And there’s the rub: one book doth not an author make. So it is really a question of keep writing, keep publishing and keep promoting. Find a balance between that author self and the marketing self and split your time doing both: I would say one third in promotion and two thirds writing the next book. Very few authors become one-hit-wonder-millionaires over night and, really, who would want to be labelled as such?

Get it right. Get it written and get it out there; then get it out there and get it written, in that order.


9 thoughts on “New authors: Dawn of the Dead

  1. Kimber Leigh Wheaton says:

    I am a book reviewer and a soon to be published author. My book review blog, Once Upon a YA Book, has been up for five months and the review requests keep pouring in. I refuse to close down submissions from Indie authors, so, yes, I do have to only select books that appeal to me (and I’m still running a 3 month backlog). I feel terrible turning any author away, so I’m actively recruiting additional reviewers that share my review philosophy.

    It’s a tough market out there, I agree, and I don’t know what the answer is. I’ve checked sales of books that are in blog tours I participate in. Sales do increase during the tour but then tend to fall back to nothing when the tour is over. Marketing isn’t just something you do when your book is released, but something that must be continued in order to maintain momentum. Facebook parties are all the rage now. There are even party planners that will run the entire thing for a fee.

    • ivymoonpress says:

      Hello Kimber and thanks for your really interesting comments. I actually follow your blog and know how well you support authors and how, even though you understand the process, continue the work.
      I’ve put you on the Pinterest board hall of fame, a place that you deserve.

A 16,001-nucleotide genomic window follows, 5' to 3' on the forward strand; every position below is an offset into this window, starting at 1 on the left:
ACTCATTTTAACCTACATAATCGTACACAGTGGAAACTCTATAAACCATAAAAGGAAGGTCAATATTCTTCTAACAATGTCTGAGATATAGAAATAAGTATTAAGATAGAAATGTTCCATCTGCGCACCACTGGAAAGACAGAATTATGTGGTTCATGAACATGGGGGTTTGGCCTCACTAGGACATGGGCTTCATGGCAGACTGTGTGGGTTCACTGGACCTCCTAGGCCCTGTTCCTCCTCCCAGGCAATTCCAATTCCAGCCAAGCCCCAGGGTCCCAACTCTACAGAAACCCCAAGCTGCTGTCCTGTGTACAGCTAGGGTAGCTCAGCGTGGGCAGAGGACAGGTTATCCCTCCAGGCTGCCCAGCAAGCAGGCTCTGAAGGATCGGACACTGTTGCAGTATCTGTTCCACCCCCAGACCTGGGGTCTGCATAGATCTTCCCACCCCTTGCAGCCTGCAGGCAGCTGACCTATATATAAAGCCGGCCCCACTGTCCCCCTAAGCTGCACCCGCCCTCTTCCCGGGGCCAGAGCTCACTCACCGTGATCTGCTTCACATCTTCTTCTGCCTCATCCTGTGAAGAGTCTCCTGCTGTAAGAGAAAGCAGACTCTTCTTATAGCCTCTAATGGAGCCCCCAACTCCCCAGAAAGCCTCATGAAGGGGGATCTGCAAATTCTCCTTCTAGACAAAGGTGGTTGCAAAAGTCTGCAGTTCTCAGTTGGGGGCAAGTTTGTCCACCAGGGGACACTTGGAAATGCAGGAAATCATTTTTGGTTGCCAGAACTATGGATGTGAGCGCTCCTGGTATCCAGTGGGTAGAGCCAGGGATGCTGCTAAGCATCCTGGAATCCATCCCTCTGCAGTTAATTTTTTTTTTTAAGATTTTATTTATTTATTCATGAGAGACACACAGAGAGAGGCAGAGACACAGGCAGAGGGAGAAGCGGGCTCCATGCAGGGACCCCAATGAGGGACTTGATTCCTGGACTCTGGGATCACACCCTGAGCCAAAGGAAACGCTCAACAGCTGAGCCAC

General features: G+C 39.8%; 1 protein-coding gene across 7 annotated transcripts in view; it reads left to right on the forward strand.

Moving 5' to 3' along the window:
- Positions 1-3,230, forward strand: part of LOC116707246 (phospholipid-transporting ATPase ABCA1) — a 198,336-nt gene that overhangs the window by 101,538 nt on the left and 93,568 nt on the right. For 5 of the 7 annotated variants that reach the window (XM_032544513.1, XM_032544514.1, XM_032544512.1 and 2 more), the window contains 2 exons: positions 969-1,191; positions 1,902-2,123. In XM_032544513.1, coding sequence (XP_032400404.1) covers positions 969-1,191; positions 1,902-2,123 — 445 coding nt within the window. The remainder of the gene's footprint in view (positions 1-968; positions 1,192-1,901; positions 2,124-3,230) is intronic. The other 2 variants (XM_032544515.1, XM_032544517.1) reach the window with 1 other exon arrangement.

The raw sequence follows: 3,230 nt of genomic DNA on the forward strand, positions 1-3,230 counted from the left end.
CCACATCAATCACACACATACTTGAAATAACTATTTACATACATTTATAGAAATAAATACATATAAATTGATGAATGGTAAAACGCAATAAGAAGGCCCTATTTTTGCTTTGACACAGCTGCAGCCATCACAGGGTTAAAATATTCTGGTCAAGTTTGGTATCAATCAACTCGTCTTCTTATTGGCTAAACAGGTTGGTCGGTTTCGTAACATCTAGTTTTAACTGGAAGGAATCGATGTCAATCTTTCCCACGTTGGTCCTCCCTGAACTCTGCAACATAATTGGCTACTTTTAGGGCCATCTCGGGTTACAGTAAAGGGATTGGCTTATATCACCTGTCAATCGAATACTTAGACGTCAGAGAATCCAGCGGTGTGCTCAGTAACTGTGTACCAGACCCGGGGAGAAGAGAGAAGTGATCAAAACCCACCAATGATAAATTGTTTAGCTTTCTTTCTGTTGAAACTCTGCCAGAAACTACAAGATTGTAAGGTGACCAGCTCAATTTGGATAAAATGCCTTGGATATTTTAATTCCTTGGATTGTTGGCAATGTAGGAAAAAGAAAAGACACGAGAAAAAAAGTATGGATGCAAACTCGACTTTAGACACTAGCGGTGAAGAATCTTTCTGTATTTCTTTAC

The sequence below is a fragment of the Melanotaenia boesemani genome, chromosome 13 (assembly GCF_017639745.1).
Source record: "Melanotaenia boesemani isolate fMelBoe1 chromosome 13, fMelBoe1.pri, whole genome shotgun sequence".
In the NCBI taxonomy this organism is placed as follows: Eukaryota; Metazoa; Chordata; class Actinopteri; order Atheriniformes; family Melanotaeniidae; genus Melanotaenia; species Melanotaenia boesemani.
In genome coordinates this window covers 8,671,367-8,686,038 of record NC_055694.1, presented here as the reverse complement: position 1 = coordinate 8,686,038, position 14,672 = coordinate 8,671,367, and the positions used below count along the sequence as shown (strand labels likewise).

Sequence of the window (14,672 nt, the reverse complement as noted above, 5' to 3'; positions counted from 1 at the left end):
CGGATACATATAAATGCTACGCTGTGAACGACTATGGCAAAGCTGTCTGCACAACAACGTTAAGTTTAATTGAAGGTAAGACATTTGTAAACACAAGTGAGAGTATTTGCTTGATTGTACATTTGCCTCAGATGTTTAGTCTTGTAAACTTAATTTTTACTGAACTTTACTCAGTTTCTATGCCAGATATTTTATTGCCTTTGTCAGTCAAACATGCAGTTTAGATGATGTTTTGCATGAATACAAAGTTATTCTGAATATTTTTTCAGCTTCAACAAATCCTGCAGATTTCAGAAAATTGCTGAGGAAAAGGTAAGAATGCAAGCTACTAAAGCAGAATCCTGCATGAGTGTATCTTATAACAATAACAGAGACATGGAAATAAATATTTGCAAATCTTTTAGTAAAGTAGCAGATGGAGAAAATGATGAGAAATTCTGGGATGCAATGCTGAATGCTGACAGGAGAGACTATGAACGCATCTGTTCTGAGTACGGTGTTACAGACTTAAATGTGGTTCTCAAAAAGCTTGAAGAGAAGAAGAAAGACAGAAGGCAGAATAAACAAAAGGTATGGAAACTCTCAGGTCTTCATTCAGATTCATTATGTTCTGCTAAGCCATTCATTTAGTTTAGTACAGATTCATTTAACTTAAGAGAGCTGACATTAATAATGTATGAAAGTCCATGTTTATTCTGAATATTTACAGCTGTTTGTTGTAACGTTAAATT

I really think it’s the way traditional publishing has responded to the likes of Amazon works that makes the industry so fickle. The trouble is, I am a writer who has no time to write! How frustrating is that?
      Thanks again and good luck with the publishing venture.

  2. MishaBurnett says:

    I think that fans are the best advertising that any writer can have. I have a small but very enthusiastic group of fans who do a huge amount of promotion for me.

    Building a fan base takes time, and it takes honest engagement. We can’t make readers like our work–either they will or they won’t. However, I think that we can and we should cultivate those who do. Be approachable, let your fans know that you appreciate them and that you want to hear from them.

    Respond personally to e-mails and blog comments. Too often social media advice is concerned with building numbers instead of building a relationship. A handful of readers who are excited about a book and tell all their friends about it will do more good that a thousand “followers”.

    I recently had a reader of my work ask me if she could get some signed copies to sell at a con that she’s going to be attending–not for money, just because she loves my books and wants to share them with as many people as she can.

    You can’t buy that kind of exposure.

    • ivymoonpress says:

      Yes, Misha, a fan base is a wonderful marketing tool and something that all new writers aspire to. It’s the physical act of acquiring that fan base that is the stumbling block for a lot of fledgling authors who believe that writing ‘The End’ defines the beginning. How did you manage to garner that fan base? Fancy writing a guest post on it?

      • MishaBurnett says:

        I don’t think I really know enough to write a guest post yet. Honestly, I think I did most of my fan base building by accident– I was so insecure that I never took anyone liking my work for granted, and I think it shows. I treat every reader as a precious jewel because I don’t really believe I’ll ever have another one.

  3. ivymoonpress says:

    You must be very special, Misha. Thanks for sharing.

  4. wallacecass says:

    Very insightful article with points that I tend to agree with. I’m one of those Write 1-Submit 1 writers and have been slowly adjusting to the new way of doing things. This article has given me much to think about.

  5. ivymoonpress says:

    It’s a long uphill climb, Wallace. Thanks for the thoughts.

  6. rosgemmell says:

    Great post, Sara, and very astute and relevant. It’s a definite uphill journey which hopefully can only get better for authors through hard work and genuine socialising online, or wherever.